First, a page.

USS Spotlight Volunteer Chuck Gilbert
by US Speedskating
Tell us a little about yourself and how you got involved in speed skating?
I’m 72 and have lived in Anchorage, AK for 46 years and got into speed skating in 1985 when a 400 meter track near my office was iced over for speed skating. I got a pair of Viking speed skates from a co-worker and started spending lunch hours skating on that outdoor oval for exercise and to get out in the brief midday winter light. I didn’t know what I was doing or how to speed skate, but enjoyed it. I did that for a couple winters until the track was no longer iced. In 2008 a dedicated 400-meter outdoor skating oval was completed. On a lark I took my old Viking skates out to the oval one night and there was a small group of speed skaters there skating pace-lines. I was invited to join in with this friendly group and was hooked. I joined the board of the Alaska Speedskating Club the next year, and took the role of Long Track Race Director. And have been on the board ever since.
How long have you been involved with the sport?
Altogether about 14 years.
How much time do you think you spend volunteering/officiating?
My wife thinks way too much. On average about 8 hours a week.
What do you do when you volunteer/officiate? Please, name everything, don’t be modest!
I’m currently the treasurer of the Alaska Speedskating Club. So I track and handle the income and expenses of the Club. A financial report is presented to the board each month. I’m also the Long Track Race Director of the Club. *See the attachment below for what that entails.
Fundraising. Have taken the lead on a number of fundraising efforts. Running feed stations for the Mayor’s Marathon and Gold Nugget Triathlon ($1500 and $1600), election polling station (raised $3600 for the Club in 2020), Solstice Skate hot chocolate sales ($800). Arranged for purchase and sale of Oval Pins ($900 raised for Oval ice maintenance). Started a skate sharpening and re-radius service with all proceeds going to the Club.
Obtain liability and D&O insurance for the Club.
Obtain permits for use of the city-owned oval for races and practices.
Arrange and obtain short track indoor ice time with local rink.
Regularly clean the outdoor oval ice of any pebbles and grit brought on the ice by the mopping truck.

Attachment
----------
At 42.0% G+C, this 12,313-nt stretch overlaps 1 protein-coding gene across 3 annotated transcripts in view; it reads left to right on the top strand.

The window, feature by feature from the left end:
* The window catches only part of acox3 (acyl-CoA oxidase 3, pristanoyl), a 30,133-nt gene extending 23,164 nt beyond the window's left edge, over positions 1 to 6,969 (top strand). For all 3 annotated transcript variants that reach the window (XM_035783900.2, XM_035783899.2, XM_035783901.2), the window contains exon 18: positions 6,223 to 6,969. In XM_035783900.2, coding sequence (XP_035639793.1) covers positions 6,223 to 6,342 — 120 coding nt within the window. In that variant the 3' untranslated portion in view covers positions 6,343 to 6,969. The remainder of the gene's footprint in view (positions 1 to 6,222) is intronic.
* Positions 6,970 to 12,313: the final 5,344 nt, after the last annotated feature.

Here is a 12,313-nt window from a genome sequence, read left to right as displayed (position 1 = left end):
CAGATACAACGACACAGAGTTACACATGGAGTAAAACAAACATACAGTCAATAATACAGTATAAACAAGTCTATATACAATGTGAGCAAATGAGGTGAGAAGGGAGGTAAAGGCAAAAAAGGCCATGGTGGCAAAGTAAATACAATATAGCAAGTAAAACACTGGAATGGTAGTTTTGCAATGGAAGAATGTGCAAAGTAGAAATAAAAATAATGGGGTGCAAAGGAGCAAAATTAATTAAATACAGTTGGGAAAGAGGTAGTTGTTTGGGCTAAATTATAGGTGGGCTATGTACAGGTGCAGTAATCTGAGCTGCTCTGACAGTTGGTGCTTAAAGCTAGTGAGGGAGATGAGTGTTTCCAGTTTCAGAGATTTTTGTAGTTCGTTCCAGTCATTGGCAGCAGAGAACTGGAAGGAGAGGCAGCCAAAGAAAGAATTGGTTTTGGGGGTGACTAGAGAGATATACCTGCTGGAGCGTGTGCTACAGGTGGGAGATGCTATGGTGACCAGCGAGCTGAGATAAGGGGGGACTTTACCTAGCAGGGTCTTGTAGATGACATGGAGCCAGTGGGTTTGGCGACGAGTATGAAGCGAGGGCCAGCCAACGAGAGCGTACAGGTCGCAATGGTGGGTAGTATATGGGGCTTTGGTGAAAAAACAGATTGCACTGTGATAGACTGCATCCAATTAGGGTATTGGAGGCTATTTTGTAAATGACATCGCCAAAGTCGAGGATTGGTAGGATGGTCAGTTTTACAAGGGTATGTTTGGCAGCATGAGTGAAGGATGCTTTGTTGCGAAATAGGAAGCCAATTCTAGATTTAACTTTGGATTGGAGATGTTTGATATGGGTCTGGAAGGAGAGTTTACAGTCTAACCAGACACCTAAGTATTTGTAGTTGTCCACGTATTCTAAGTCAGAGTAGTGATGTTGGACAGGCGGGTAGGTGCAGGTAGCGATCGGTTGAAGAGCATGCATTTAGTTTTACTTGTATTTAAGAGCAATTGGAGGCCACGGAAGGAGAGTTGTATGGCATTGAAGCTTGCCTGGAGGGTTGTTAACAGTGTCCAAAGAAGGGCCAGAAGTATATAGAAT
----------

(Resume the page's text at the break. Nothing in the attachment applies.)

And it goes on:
Assist with the inventory of Club equipment.
Rework the Club website each season with new registration information. Periodically update the website with new information.
Have you ever/do you ever compete or is skating a fun, recreational activity for you?
I race in some of the long track races we put on each season, and otherwise help run the races. We have about seven race days each season, including a marathon skate in February.
What is your favorite part about being involved in your club/the sport?
I love the speed and grace of speed skating. And our outdoor oval has a magnificent, sweeping view of the snow-covered Chugach Mountains. So the setting is inspiring. It’s very satisfying to see new and old skaters enjoying skating the oval.
When you are not volunteering/officiating or doing skating related activities, what do you do in your other free time?
The XC skiing in Anchorage is fabulous, with many miles of interesting, challenging and beautiful groomed trails. And Nordic skating on remote glacial lakes and tidewater sloughs is really intriguing. And there’s other volunteer work and just hanging out.
How do you feel speed skating has benefited your life?
Speedskating is great exercise and challenge to keep improving technique. Helping to run the Club and the long track races has presented opportunities to grow mentally and socially. It’s been rewarding.
A lot of the feedback we hear is that volunteers/officials like the “family-atmosphere” speed skating clubs seem to provide. What is your experience?
Our club has a diverse group of members and skaters who really enjoy skating and are positive folks. We have skaters as young as 4 and as old as I am. It’s fun to hang out with this group and grow speed skating.